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Knights focus on families at international convention

By PM staff


ST. LOUIS, MO. — A family from Austin, Texas, that has shown special care for the homeless was named the Knights of Columbus International Family of the Year for 2017 during the Knights’ 135th annual international convention Aug. 1 - 3 in St. Louis.

The Knights also pledged to raise $2 million to assist families in returning to their homes in Karamdes, a mostly Christian town on the Ninevah Plain in Iraq. Knights CEO Carl Anderson announced their pledge at the convention.

In 2014, the Islamic State removed hundreds of families of religious minorities from their homes in Karamdes. Just over two years later, the town, also known as Karemlash, was liberated.

“The terrorists desecrated churches and graves and looted and destroyed homes,” Anderson said in his annual report. “Now we will ensure that hundreds of Christian families driven from their homes can return to these two locations and help to ensure a pluralistic future for Iraq.”

The Knights are following the example of the Hungarian government, whose new spending bill allowed for $2 million to be sent to the Archdiocese of Irbil in Iraq, assisting with the rebuilding of a Christian community near Mosul, Iraq.

Families who were previously displaced from their homes were able to return to their homeland because of the government of Hungary. This example served as proof to the Knights of the impact of returning families to their homes.

The cost of resettling one family is around $2,000, the amount the Knights are encouraging councils, parishes and individuals to donate.

“These Christian communities are a priceless treasure for the church,” Anderson said to the Knights attending the convention. “They have every right to live.”

The Knights have actively sought to provide humanitarian aid to Christians in Iraq, as well as Syria and the surrounding areas, donating over $13 million.

International Family of the Year Larry and Beth Odom and their 10 children typically carry supplies with them when they go out to give to those in need they encounter. When fire destroyed the home of a single mom and her four children, the Odoms took them into their home for five months.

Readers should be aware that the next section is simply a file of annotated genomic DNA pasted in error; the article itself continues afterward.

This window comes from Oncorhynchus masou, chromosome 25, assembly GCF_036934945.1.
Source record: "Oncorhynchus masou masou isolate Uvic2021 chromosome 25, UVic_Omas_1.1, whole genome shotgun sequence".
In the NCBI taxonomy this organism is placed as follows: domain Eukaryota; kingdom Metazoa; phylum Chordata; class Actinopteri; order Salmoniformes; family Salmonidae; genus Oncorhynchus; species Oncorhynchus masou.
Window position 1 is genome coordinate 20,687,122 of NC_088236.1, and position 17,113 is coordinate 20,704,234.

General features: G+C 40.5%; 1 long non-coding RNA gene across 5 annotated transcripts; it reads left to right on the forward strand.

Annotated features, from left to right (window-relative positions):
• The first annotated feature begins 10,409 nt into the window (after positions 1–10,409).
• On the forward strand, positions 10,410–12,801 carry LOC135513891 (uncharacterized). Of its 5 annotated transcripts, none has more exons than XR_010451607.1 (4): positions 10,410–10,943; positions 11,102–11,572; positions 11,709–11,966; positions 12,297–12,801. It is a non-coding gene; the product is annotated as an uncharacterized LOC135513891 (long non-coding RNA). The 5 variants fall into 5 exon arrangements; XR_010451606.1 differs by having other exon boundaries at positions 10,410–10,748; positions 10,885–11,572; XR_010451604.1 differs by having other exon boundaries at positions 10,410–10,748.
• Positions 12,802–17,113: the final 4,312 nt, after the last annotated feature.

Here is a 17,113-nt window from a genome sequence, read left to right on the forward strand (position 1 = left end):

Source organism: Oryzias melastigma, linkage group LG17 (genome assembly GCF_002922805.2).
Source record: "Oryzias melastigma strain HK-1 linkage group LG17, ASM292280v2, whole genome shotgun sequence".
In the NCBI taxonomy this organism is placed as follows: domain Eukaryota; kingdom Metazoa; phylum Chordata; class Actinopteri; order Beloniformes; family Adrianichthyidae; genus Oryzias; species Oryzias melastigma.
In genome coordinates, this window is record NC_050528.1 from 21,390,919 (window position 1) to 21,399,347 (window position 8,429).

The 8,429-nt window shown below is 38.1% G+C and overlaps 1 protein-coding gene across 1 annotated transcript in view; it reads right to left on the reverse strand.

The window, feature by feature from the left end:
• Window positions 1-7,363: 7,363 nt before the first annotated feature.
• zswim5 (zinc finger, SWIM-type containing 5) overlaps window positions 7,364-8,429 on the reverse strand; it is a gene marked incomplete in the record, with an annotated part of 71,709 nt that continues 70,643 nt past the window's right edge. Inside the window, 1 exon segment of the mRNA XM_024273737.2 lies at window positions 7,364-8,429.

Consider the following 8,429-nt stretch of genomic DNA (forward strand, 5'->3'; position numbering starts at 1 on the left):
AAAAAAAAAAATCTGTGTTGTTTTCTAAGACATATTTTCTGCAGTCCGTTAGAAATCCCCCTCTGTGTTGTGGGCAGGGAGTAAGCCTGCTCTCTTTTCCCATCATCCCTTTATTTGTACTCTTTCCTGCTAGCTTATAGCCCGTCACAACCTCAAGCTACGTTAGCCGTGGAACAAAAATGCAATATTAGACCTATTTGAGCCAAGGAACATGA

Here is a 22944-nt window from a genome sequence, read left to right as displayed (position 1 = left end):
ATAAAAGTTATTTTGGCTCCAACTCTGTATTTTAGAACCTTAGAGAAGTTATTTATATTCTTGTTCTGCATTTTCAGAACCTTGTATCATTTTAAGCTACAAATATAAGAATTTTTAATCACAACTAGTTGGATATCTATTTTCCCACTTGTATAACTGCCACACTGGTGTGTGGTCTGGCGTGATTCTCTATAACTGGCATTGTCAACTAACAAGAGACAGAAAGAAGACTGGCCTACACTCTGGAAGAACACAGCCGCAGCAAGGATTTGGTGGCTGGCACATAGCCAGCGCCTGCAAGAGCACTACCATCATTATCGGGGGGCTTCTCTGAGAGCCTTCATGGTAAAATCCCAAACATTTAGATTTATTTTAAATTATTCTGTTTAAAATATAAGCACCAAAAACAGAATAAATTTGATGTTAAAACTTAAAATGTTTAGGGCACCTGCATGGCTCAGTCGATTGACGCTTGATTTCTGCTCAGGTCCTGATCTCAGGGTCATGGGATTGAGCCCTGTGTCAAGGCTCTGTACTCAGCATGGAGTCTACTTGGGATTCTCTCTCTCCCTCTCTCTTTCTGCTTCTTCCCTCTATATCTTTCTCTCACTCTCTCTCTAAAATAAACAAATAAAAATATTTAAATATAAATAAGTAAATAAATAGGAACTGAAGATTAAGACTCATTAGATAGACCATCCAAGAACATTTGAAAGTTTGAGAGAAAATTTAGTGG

“Larry and Beth have taught their children to serve selflessly,” said the application nominating the Odoms for the award. “Serving others is, for them, a privilege, not a burden.”

“It’s a lesson I learned from my parents,” Larry said in an Aug. 3 statement. “I remember on more than one occasion, people stayed with us when I was a boy.”

Larry, an engineer for Silicon laboratories, has been a Knight for 10 years. Beth teaches for a homeschool co-op and serves on the bishop’s Committee for Homeschooling in the Diocese of Austin.

Larry described the award as humbling and a tremendous honour.

“We’re happy for the recognition and excited and happy to be able to serve,” he said.

Other awards given during the convention to Knights of Columbus councils included recognition for community service, fundraisers, and family and church activities:

The church activities award was won by Winnipeg St. John Brebeuf Council 1107 for its Nativity float in a local parade. For the past five years the council has led the effort to design and construct a unique Christ-centred float for the local Santa Claus parade. Each year, a council member opens his farm’s heated shop where Knights from local councils and assemblies, in addition to local families, work together for hundreds of hours. This year, they constructed an illuminated Nativity float led by a group of 35 Knights. The council won the prize for best float in the parade.

With files from Catholic News Service

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